enter image description here

  1. How can one know, with just looking at the Bode plots, if the closed-loop system is going to be stable or not?
  2. This closed-loop system is unstable, why?

@DSP Novice @Jake

It was my fault that the input perturbation was misplaced. enter image description here

enter image description here

Closed loop stable: Yes . Thank you.

  • $\begingroup$ hi! This is homework without explaining any of your own attempts at this. That's explicitly off-topic here :( $\endgroup$ Mar 19, 2020 at 16:29
  • $\begingroup$ I am pretty sure the closed-loop system is stable, in the picture you provided. $\endgroup$
    – Jake
    Mar 20, 2020 at 0:14
  • $\begingroup$ Can you post the full screenshot because the system in this screenshot looks stable $\endgroup$
    – DSP Novice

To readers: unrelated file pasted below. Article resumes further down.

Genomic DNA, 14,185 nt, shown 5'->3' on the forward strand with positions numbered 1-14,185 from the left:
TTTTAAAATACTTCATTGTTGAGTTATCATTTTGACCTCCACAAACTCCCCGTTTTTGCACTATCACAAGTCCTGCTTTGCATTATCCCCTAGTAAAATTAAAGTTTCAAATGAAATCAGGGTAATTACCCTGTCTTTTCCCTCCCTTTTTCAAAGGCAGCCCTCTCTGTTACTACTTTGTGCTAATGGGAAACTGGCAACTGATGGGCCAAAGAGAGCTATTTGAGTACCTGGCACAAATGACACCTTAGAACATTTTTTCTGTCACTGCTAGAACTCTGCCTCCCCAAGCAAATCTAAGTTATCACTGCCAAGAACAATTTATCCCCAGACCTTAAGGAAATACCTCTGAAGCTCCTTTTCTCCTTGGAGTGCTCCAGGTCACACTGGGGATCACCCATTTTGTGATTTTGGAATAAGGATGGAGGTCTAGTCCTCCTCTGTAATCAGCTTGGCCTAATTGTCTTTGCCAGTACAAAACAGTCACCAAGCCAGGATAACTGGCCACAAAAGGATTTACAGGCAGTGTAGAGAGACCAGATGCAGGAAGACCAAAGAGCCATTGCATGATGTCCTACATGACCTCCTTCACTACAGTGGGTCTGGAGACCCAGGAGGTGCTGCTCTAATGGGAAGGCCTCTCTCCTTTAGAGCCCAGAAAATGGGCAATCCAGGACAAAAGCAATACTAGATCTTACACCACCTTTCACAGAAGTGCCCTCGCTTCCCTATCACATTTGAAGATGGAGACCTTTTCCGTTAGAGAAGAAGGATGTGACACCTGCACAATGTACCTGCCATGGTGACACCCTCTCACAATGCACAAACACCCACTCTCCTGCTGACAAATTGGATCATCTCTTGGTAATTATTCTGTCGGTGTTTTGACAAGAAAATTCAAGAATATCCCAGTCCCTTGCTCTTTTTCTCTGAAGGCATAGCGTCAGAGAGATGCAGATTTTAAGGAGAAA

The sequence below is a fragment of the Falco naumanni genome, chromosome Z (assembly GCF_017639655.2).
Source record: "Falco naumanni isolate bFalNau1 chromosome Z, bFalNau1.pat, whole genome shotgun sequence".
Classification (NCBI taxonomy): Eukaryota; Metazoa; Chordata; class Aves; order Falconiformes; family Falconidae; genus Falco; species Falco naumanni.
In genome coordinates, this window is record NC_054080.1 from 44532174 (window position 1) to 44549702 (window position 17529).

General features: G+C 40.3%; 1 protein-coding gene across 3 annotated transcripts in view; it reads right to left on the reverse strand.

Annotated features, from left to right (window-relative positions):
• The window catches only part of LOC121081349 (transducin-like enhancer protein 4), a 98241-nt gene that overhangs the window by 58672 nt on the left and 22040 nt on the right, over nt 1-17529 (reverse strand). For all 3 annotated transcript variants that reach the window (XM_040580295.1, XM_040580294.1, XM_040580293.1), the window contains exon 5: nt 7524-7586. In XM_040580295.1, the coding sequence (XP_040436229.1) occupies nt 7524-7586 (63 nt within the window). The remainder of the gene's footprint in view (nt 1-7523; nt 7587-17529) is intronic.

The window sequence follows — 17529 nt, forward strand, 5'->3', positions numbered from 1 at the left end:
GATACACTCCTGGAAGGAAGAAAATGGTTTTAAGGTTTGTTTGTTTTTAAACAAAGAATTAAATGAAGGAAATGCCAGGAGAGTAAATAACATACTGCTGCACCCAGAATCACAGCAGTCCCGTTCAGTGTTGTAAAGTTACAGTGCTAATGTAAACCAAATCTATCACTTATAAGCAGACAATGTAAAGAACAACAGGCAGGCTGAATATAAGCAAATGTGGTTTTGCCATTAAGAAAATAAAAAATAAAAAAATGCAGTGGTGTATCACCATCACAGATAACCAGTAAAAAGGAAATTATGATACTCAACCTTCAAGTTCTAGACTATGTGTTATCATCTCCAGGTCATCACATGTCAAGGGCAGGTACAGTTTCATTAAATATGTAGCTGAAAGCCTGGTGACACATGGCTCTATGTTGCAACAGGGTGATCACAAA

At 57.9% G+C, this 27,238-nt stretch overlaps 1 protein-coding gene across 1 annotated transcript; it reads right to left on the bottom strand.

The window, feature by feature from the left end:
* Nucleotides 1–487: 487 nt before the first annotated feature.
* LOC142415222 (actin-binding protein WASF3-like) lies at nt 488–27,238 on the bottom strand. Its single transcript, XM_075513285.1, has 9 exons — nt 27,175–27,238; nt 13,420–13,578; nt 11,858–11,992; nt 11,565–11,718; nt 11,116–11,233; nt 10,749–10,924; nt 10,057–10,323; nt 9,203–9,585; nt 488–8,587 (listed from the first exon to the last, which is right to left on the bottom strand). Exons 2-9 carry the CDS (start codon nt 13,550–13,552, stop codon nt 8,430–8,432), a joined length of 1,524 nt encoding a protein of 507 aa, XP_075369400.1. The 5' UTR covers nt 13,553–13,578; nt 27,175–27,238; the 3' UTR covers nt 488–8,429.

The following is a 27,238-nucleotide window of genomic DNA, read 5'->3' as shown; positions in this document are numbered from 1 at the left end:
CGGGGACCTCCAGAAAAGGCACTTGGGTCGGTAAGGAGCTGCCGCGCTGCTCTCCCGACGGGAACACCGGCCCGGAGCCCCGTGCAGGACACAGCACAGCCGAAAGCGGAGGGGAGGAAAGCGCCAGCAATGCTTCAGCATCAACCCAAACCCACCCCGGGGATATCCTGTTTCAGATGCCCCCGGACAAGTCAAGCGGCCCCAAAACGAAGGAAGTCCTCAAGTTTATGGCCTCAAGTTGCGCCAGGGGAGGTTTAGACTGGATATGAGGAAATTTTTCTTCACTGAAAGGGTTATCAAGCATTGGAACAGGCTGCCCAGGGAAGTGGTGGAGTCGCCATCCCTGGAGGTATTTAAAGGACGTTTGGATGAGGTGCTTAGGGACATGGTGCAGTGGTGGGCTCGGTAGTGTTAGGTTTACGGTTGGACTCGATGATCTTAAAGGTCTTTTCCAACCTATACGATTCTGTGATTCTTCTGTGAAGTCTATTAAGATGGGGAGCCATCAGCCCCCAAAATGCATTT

Mar 20, 2020 at 11:28

1 Answer 1


1) To determine if a system is stable by looking at a bode plot, generally, you just need to look at two things: Gain Margin and Phase Margin.

First find the frequency at which you phase plot reaches -180 degrees. In this case, it is 18.6kHz (I am inferring this from the pictures you sent because the plot covers up this crossing). Then find the gain at that frequency, which is -51.9dB. Invert that number and you have your Gain Margin, which is 51.9dB.

Second find the frequency at which the magnitude plot hits 0dB. This would be 3.54kHz. Then find the phase at that frequency, which is -100.4 degrees.Your Phase Margin will be 180 degrees plus this number, so 79.6 degrees.

The reason we find these two numbers is because we want to find out if the system will increase over time as it oscillates. When your signal hits -180 degrees, it has finished an oscillation (-180 degrees = 180 degrees). If you have positive gain when this happens then you signal increases with every oscillation, to infinity, which is unstable.

So if your Gain and Phase Margin are positive numbers then you know you have a stable system.

2) For the above reason, you closed loop system looks stable, but there might be a part of you bode plot you are not showing/is being covered up.


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